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Dane, Davitt And Davis Join New Ulster Women’s Coaching Team

Dane, Davitt And Davis Join New Ulster Women’s Coaching Team

Kathryn Dane, who suffered a brain haemorrhage while at training last November, is making her return to rugby and hopes to be running again in the next few weeks ©INPHO/Laszlo Geczo

The new-look Ulster Women’s coaching team features current Ulster and Ireland star Kathryn Dane, and former internationals Grace Davitt and Amy Davis, as the build-up continues to the Vodafone Women’s Interprovincial Championship.

Murray Houston, who coached the University of Glasgow Women’s team between 2015 and 2021, is taking charge of the Ulster Women for their Interpro campaign in August and September.

The vastly-experienced Davitt has come in as backs coach, fellow 2013 Grand Slam winner Davis is working as technical skills coach, and Dane joins the set-up as contact skills coach.

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Ulster’s previous coaches, Neill Alcorn and Paul Heasley, will continue to work with the Ulster Women’s squad in support roles, as part of their new positions with the IRFU. Ulster Men’s prop Eric O’Sullivan is assisting as scrum coach.

Houston, who has worked as a Rugby Participation Officer and Rugby Development Officer with Ulster Rugby, commented: “I’m delighted to be taking up this role with the Ulster Women. It’s an exciting opportunity for me, and I’m really looking forward to building on the great work done by Neill Alcorn.

“We want to provide an exciting environment for our players to thrive, and give them the tools to perform for their province. We want to help to develop a strong identity for Women’s rugby in Ulster.

“I believe there’s a lot of potential with this group, and we’re lucky to have a great mix of experienced players along with some really promising younger members of the squad.”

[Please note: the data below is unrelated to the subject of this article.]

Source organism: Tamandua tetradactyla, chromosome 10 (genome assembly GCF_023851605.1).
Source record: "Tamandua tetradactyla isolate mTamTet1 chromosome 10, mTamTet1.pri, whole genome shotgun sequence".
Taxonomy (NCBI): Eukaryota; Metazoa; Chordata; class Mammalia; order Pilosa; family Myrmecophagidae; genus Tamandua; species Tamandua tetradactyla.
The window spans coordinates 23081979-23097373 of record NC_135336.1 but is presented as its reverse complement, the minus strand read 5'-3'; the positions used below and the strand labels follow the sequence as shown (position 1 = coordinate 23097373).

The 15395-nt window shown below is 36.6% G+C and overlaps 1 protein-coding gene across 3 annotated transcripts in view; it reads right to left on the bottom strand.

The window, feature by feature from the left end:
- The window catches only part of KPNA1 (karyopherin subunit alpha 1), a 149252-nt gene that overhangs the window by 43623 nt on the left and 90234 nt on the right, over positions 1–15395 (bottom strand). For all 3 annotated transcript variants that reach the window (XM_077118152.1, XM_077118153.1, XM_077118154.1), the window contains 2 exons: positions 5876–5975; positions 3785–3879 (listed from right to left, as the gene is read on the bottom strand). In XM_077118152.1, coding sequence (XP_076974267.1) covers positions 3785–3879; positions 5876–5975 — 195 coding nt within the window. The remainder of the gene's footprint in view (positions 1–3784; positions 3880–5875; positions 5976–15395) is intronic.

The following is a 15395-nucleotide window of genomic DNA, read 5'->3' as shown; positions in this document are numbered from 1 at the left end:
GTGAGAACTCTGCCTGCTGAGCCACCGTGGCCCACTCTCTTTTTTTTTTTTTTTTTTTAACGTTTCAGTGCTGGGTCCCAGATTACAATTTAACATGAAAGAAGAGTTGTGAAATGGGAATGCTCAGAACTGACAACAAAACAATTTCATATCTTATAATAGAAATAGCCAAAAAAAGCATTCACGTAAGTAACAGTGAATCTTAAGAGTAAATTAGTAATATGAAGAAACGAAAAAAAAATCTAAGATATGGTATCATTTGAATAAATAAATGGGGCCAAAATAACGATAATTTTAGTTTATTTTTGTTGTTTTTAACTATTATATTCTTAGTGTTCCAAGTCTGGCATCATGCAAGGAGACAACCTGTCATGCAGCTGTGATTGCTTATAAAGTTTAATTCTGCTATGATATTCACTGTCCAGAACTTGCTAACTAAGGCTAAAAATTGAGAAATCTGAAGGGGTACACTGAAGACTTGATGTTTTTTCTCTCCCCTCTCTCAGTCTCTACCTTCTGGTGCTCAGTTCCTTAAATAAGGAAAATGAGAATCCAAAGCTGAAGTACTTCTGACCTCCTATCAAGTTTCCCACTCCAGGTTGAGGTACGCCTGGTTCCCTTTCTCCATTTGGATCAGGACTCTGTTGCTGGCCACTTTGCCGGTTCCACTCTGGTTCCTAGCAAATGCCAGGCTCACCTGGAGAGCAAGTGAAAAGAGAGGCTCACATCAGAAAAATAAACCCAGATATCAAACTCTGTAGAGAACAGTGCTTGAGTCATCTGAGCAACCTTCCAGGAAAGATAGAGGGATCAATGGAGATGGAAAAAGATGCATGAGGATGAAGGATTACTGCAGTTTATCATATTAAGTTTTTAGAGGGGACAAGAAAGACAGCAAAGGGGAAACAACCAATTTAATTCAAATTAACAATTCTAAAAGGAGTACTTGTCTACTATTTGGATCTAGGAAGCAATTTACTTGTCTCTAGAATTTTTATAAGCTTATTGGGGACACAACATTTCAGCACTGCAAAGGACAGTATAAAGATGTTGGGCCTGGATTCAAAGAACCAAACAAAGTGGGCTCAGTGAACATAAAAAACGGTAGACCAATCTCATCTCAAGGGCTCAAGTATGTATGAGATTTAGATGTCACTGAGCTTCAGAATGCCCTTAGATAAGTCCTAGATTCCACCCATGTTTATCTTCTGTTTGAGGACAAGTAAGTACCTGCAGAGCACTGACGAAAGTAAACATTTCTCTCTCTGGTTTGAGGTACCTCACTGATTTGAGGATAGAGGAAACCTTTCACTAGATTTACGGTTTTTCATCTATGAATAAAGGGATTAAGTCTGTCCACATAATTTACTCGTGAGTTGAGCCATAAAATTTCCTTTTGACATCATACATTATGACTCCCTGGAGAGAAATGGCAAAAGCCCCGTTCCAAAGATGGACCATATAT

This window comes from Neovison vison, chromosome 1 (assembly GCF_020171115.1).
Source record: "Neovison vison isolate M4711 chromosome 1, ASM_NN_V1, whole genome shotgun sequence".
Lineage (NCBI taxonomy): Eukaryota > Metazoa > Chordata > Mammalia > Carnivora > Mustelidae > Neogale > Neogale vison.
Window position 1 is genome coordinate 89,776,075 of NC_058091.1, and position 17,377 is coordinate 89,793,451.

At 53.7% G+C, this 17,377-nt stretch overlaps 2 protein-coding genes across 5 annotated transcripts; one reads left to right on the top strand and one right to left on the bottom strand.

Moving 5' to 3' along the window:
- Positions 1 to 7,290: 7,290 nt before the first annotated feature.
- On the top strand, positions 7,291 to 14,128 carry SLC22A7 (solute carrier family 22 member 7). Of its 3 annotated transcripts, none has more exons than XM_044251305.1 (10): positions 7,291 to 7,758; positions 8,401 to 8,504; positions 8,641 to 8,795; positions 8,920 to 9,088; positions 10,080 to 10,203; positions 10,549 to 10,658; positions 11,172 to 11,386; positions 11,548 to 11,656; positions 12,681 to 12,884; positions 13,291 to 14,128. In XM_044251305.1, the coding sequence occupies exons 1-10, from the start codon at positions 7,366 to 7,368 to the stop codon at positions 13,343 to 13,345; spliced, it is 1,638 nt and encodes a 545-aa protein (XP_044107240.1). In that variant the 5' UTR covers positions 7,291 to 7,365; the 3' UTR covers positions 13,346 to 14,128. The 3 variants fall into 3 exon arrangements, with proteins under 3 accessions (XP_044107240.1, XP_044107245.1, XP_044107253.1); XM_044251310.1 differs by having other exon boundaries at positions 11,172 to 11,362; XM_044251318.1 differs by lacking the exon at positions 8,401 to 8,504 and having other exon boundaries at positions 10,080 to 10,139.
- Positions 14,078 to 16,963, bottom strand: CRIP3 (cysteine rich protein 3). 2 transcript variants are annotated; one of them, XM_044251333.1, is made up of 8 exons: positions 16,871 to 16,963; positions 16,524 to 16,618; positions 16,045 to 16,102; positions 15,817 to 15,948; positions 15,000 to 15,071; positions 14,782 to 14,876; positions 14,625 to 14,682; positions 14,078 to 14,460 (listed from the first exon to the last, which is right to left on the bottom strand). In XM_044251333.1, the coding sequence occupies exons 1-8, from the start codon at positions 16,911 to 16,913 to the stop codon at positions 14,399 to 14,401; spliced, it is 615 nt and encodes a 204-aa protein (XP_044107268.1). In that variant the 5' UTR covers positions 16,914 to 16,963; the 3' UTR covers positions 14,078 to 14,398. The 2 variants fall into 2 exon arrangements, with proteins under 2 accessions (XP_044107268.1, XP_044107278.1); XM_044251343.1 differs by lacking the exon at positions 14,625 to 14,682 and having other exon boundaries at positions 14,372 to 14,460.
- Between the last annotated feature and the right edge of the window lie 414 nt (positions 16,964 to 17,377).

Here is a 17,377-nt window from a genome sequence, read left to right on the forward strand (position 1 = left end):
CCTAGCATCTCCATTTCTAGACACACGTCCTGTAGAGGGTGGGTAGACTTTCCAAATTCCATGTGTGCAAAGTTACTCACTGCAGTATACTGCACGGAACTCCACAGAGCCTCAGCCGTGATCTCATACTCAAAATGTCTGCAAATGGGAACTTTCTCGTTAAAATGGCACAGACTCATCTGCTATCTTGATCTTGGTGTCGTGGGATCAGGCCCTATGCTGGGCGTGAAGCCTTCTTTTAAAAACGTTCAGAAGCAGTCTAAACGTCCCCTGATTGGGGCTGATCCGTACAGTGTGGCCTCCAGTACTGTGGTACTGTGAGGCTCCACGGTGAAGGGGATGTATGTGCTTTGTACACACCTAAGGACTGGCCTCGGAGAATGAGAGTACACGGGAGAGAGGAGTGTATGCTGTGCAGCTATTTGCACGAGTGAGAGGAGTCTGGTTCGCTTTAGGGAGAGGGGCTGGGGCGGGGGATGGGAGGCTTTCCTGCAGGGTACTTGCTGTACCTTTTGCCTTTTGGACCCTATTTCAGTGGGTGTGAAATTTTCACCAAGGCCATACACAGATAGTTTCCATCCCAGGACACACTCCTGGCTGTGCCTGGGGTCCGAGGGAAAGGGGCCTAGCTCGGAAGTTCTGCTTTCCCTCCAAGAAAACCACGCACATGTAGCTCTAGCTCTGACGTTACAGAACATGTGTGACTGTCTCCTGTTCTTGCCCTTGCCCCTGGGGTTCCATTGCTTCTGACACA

Dane is making her return to rugby after suffering a brain haemorrhage while training at the IRFU High Performance Centre late last year. The 26-year-old scrum half has played for her native Ulster and won 23 Ireland caps to date.

“All things considered, I am doing really well,” she admitted. “I feel incredibly lucky to be back doing my rehabilitation with the Ireland-centralised programme. I’m making really good progress with my recovery so far.

“I’m honoured and proud to be a coach at Ulster Rugby. I hope I can bring my international playing experiences to the role by inspiring players to work hard, push their limits, and strive for high standards both on and off the field.

“I’d like to see the Ulster Women become one of the strongest teams technically and tactically through their passing, tackling, and decision-making.”

Meath native Davitt played 56 times for Ireland in an international career that saw her enjoy Grand Slam success and reach the 2014 Rugby World Cup semi-final.

The former centre lined out for both Ulster and Leinster in her playing days. In almost a decade as a coach, she has coached both Cooke and Malone in the Women’s All-Ireland League, before becoming assistant coach with Queen’s University.

“I’m excited to get to work with the team this year,” said Davitt. “It’s a quick turnaround until the Interprovincials starts so we are going to have to be strategic and work hard as a team.

“I want to bring my experience from a coaching perspective but also my knowledge from playing international rugby to show them what’s possible. I want to draw out the best in these players so that they work hard for each other to achieve their potential.”

Meanwhile, like Davitt, Davis played for Ulster, Leinster and Ireland, winning 38 international caps, and showed her versatility as a winger and a scrum half. She was part of the 2013 Grand Slam-winning squad and played in the first Women’s Test match held at the Aviva Stadium.

Having previously worked for over a decade as Ulster’s Academy Athletic Development coach, the former Ireland Sevens international said: “I have a long association with Ulster Rugby both as an employee and a player, and I feel this is a good chance to use my experience to give back to the Women’s game.

“I think we need to be realistic about what we want to achieve and get out of the Interpros. This is a developing squad and I think we can break the drought and start to compete with the other provinces.

“I want each of the players to develop and get better as a result of being part of this squad, and for them to take what they have learned back to their clubs, where it will help others.”

Houston’s Ulster side will host defending champions Munster first up at City of Armagh RFC on Saturday, August 12, before travelling to Dublin and Galway to face Leinster and Connacht respectively.

The four-round series, which kicks off a new season plan designed to provide Ireland’s leading players with consistent access to high level game-time, concludes with the showpiece finals day on Saturday, September 2.